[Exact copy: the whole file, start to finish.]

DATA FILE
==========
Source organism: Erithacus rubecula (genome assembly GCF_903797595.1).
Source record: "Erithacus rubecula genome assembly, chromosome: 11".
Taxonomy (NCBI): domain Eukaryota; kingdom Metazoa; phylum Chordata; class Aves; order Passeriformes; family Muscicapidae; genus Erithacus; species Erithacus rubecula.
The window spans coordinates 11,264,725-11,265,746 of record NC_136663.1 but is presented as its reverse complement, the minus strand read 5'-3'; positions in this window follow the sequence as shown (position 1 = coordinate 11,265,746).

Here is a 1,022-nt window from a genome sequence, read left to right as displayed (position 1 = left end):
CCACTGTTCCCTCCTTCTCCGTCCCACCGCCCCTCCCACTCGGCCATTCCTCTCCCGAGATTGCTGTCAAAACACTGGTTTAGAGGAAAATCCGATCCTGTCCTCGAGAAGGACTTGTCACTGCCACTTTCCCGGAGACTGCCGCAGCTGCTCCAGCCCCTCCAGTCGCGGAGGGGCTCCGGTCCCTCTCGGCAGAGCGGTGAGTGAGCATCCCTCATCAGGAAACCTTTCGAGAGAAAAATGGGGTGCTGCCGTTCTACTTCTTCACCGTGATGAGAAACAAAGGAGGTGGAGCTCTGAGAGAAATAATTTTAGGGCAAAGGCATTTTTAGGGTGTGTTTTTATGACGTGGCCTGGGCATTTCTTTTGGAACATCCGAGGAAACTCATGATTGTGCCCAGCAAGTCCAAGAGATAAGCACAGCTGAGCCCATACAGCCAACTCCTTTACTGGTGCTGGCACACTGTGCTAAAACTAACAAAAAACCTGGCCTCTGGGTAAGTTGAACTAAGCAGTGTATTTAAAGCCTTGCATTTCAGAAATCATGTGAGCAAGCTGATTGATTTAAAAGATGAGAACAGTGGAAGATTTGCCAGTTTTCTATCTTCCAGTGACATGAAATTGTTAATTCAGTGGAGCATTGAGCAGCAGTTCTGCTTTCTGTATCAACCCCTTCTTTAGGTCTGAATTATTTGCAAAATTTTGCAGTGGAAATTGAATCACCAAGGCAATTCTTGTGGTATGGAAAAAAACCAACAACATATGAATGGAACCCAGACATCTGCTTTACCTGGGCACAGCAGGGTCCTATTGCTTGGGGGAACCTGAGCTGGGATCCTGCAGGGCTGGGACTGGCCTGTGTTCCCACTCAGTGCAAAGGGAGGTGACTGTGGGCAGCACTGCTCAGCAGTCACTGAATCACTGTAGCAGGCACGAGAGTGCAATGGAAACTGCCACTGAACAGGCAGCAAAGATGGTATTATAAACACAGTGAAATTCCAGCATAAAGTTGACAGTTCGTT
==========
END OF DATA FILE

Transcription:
Source organism: Erithacus rubecula (genome assembly GCF_903797595.1).
Source record: "Erithacus rubecula genome assembly, chromosome: 11".
Taxonomy (NCBI): domain Eukaryota; kingdom Metazoa; phylum Chordata; class Aves; order Passeriformes; family Muscicapidae; genus Erithacus; species Erithacus rubecula.
The window spans coordinates 11,264,725-11,265,746 of record NC_136663.1 but is presented as its reverse complement, the minus strand read 5'-3'; positions in this window follow the sequence as shown (position 1 = coordinate 11,265,746).

Here is a 1,022-nt window from a genome sequence, read left to right as displayed (position 1 = left end):
CCACTGTTCCCTCCTTCTCCGTCCCACCGCCCCTCCCACTCGGCCATTCCTCTCCCGAGATTGCTGTCAAAACACTGGTTTAGAGGAAAATCCGATCCTGTCCTCGAGAAGGACTTGTCACTGCCACTTTCCCGGAGACTGCCGCAGCTGCTCCAGCCCCTCCAGTCGCGGAGGGGCTCCGGTCCCTCTCGGCAGAGCGGTGAGTGAGCATCCCTCATCAGGAAACCTTTCGAGAGAAAAATGGGGTGCTGCCGTTCTACTTCTTCACCGTGATGAGAAACAAAGGAGGTGGAGCTCTGAGAGAAATAATTTTAGGGCAAAGGCATTTTTAGGGTGTGTTTTTATGACGTGGCCTGGGCATTTCTTTTGGAACATCCGAGGAAACTCATGATTGTGCCCAGCAAGTCCAAGAGATAAGCACAGCTGAGCCCATACAGCCAACTCCTTTACTGGTGCTGGCACACTGTGCTAAAACTAACAAAAAACCTGGCCTCTGGGTAAGTTGAACTAAGCAGTGTATTTAAAGCCTTGCATTTCAGAAATCATGTGAGCAAGCTGATTGATTTAAAAGATGAGAACAGTGGAAGATTTGCCAGTTTTCTATCTTCCAGTGACATGAAATTGTTAATTCAGTGGAGCATTGAGCAGCAGTTCTGCTTTCTGTATCAACCCCTTCTTTAGGTCTGAATTATTTGCAAAATTTTGCAGTGGAAATTGAATCACCAAGGCAATTCTTGTGGTATGGAAAAAAACCAACAACATATGAATGGAACCCAGACATCTGCTTTACCTGGGCACAGCAGGGTCCTATTGCTTGGGGGAACCTGAGCTGGGATCCTGCAGGGCTGGGACTGGCCTGTGTTCCCACTCAGTGCAAAGGGAGGTGACTGTGGGCAGCACTGCTCAGCAGTCACTGAATCACTGTAGCAGGCACGAGAGTGCAATGGAAACTGCCACTGAACAGGCAGCAAAGATGGTATTATAAACACAGTGAAATTCCAGCATAAAGTTGACAGTTCGTT